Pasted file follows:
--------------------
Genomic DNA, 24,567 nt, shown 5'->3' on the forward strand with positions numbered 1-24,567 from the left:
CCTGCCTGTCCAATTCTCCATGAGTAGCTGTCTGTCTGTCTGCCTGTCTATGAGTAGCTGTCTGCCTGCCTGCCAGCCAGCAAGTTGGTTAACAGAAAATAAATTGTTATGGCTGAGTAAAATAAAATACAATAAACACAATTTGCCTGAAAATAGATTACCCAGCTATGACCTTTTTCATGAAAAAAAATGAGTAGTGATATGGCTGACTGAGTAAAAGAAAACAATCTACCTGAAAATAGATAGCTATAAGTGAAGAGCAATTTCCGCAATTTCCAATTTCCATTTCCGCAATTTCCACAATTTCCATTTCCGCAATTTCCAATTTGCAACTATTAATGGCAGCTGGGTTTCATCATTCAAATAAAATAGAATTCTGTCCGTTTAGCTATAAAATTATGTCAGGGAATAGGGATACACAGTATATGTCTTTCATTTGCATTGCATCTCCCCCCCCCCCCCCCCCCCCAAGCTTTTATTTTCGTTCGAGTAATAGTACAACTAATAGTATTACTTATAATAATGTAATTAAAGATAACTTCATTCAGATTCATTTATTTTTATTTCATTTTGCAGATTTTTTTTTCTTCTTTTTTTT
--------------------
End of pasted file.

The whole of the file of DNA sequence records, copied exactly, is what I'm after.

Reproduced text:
Genomic DNA, 24,567 nt, shown 5'->3' on the forward strand with positions numbered 1-24,567 from the left:
CCTGCCTGTCCAATTCTCCATGAGTAGCTGTCTGTCTGTCTGCCTGTCTATGAGTAGCTGTCTGCCTGCCTGCCAGCCAGCAAGTTGGTTAACAGAAAATAAATTGTTATGGCTGAGTAAAATAAAATACAATAAACACAATTTGCCTGAAAATAGATTACCCAGCTATGACCTTTTTCATGAAAAAAAATGAGTAGTGATATGGCTGACTGAGTAAAAGAAAACAATCTACCTGAAAATAGATAGCTATAAGTGAAGAGCAATTTCCGCAATTTCCAATTTCCATTTCCGCAATTTCCACAATTTCCATTTCCGCAATTTCCAATTTGCAACTATTAATGGCAGCTGGGTTTCATCATTCAAATAAAATAGAATTCTGTCCGTTTAGCTATAAAATTATGTCAGGGAATAGGGATACACAGTATATGTCTTTCATTTGCATTGCATCTCCCCCCCCCCCCCCCCCCCCAAGCTTTTATTTTCGTTCGAGTAATAGTACAACTAATAGTATTACTTATAATAATGTAATTAAAGATAACTTCATTCAGATTCATTTATTTTTATTTCATTTTGCAGATTTTTTTTTCTTCTTTTTTTT